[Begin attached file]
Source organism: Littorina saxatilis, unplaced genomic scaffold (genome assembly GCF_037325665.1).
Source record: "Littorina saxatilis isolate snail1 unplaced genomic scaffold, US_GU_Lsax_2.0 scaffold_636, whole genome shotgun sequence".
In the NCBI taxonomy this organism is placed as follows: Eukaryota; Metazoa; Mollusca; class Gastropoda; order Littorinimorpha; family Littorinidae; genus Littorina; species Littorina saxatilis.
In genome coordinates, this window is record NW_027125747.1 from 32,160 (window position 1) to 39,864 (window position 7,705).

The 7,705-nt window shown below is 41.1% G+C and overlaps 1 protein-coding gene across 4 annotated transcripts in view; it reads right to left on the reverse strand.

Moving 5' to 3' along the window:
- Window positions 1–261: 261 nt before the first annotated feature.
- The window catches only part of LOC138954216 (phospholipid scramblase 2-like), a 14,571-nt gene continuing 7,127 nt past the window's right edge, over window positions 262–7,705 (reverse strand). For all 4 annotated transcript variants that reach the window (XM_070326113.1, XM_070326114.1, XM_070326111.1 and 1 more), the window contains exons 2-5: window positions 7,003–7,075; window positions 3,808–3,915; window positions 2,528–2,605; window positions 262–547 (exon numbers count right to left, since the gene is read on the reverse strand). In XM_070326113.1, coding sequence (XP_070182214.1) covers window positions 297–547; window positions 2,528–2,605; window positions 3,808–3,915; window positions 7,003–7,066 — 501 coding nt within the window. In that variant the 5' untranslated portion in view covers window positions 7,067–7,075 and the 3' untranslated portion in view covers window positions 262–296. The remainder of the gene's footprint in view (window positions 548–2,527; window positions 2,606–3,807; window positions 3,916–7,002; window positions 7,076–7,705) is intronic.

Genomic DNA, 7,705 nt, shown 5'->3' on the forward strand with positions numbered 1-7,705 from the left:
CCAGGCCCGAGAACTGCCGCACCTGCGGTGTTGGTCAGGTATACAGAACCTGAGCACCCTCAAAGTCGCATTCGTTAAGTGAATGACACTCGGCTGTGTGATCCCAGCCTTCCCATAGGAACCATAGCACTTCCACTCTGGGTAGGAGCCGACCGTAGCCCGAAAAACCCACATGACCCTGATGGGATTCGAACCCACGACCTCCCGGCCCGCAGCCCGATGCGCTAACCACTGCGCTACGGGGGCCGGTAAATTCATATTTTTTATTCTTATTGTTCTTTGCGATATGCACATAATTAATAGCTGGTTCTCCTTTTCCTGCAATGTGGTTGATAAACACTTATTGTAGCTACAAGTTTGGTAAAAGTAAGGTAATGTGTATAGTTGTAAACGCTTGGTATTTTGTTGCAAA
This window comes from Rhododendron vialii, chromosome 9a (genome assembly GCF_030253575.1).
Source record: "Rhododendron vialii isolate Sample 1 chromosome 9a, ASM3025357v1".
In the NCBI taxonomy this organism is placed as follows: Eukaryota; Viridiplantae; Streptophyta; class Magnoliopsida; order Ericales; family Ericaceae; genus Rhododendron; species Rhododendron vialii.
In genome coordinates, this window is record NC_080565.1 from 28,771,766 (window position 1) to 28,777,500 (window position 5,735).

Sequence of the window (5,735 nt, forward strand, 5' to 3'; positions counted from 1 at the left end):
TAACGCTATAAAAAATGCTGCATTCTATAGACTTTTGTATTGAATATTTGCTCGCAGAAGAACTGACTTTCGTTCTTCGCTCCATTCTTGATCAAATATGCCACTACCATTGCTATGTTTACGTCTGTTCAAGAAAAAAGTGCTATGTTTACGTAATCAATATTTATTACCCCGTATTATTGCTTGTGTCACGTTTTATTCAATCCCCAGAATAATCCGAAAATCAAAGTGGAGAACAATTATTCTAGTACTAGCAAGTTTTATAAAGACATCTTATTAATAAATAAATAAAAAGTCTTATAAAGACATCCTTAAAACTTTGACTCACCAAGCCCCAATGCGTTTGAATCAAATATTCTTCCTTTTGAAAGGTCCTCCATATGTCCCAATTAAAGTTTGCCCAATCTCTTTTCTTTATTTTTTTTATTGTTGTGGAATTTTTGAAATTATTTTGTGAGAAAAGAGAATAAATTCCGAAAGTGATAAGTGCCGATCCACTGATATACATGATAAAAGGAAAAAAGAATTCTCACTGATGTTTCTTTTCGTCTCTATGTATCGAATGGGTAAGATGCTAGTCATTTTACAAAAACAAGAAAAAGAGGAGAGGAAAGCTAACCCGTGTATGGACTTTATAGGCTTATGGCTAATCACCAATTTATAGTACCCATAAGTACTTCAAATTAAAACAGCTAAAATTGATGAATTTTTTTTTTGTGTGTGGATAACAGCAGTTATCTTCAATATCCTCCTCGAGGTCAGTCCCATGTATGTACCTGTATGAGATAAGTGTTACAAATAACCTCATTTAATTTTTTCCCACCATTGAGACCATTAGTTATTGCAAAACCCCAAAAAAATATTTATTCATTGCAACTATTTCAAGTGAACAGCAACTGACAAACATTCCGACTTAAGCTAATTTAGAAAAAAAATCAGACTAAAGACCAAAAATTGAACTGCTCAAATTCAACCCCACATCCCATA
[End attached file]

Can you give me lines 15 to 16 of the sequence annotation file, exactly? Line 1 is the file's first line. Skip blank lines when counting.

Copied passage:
Sequence of the window (5,735 nt, forward strand, 5' to 3'; positions counted from 1 at the left end):
TAACGCTATAAAAAATGCTGCATTCTATAGACTTTTGTATTGAATATTTGCTCGCAGAAGAACTGACTTTCGTTCTTCGCTCCATTCTTGATCAAATATGCCACTACCATTGCTATGTTTACGTCTGTTCAAGAAAAAAGTGCTATGTTTACGTAATCAATATTTATTACCCCGTATTATTGCTTGTGTCACGTTTTATTCAATCCCCAGAATAATCCGAAAATCAAAGTGGAGAACAATTATTCTAGTACTAGCAAGTTTTATAAAGACATCTTATTAATAAATAAATAAAAAGTCTTATAAAGACATCCTTAAAACTTTGACTCACCAAGCCCCAATGCGTTTGAATCAAATATTCTTCCTTTTGAAAGGTCCTCCATATGTCCCAATTAAAGTTTGCCCAATCTCTTTTCTTTATTTTTTTTATTGTTGTGGAATTTTTGAAATTATTTTGTGAGAAAAGAGAATAAATTCCGAAAGTGATAAGTGCCGATCCACTGATATACATGATAAAAGGAAAAAAGAATTCTCACTGATGTTTCTTTTCGTCTCTATGTATCGAATGGGTAAGATGCTAGTCATTTTACAAAAACAAGAAAAAGAGGAGAGGAAAGCTAACCCGTGTATGGACTTTATAGGCTTATGGCTAATCACCAATTTATAGTACCCATAAGTACTTCAAATTAAAACAGCTAAAATTGATGAATTTTTTTTTTGTGTGTGGATAACAGCAGTTATCTTCAATATCCTCCTCGAGGTCAGTCCCATGTATGTACCTGTATGAGATAAGTGTTACAAATAACCTCATTTAATTTTTTCCCACCATTGAGACCATTAGTTATTGCAAAACCCCAAAAAAATATTTATTCATTGCAACTATTTCAAGTGAACAGCAACTGACAAACATTCCGACTTAAGCTAATTTAGAAAAAAAATCAGACTAAAGACCAAAAATTGAACTGCTCAAATTCAACCCCACATCCCATA